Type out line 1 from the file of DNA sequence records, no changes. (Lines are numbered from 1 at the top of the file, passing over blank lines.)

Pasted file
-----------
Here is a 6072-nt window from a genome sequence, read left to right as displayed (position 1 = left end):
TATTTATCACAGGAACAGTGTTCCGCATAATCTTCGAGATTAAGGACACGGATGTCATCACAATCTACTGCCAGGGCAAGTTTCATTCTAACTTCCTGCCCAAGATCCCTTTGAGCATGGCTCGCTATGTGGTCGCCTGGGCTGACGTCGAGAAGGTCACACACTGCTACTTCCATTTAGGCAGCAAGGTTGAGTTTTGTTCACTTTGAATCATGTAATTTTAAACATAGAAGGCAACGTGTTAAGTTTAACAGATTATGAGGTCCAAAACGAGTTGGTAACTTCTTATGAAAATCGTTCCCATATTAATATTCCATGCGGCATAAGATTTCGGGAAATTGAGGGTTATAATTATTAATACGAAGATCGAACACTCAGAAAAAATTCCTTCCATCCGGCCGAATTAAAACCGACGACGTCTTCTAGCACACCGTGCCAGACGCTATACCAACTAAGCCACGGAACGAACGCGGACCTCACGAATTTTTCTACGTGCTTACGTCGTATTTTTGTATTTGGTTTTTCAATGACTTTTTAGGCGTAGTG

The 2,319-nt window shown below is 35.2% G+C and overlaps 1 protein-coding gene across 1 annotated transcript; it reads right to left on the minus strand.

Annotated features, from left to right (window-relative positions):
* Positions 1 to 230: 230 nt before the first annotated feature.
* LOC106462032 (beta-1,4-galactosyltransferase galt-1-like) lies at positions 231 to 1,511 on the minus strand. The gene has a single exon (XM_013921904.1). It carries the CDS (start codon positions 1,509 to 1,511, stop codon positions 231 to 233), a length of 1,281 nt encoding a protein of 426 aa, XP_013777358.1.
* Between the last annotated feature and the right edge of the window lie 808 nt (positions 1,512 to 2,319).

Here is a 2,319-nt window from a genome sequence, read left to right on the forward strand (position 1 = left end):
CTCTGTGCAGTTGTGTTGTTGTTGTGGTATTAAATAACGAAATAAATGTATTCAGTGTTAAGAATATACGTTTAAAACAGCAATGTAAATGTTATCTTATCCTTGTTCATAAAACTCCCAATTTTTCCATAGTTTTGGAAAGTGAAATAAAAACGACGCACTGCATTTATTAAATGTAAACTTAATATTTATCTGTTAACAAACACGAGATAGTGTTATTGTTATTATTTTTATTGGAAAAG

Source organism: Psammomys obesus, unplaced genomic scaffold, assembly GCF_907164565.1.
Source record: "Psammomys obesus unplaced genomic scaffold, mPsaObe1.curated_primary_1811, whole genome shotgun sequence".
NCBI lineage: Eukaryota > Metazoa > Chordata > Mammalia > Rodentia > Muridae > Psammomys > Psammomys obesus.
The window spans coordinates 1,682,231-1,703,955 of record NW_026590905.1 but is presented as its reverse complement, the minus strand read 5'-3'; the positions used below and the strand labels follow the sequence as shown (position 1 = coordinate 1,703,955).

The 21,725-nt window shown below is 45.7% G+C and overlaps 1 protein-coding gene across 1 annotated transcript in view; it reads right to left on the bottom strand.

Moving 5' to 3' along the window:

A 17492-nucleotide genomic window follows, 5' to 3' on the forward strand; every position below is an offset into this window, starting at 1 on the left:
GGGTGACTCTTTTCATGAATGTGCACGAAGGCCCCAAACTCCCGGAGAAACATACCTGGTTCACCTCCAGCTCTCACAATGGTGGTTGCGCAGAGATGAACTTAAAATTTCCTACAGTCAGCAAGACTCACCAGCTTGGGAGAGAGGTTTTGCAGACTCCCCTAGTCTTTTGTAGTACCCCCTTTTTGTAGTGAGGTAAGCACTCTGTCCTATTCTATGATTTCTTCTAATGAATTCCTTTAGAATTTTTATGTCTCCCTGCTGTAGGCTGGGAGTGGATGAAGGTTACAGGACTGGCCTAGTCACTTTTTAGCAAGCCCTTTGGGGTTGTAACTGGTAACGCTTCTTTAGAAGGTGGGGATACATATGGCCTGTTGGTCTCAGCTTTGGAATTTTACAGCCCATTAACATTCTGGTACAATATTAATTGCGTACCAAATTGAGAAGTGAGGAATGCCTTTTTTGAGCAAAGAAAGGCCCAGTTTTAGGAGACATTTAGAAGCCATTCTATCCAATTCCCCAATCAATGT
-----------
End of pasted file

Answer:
Here is a 6072-nt window from a genome sequence, read left to right as displayed (position 1 = left end):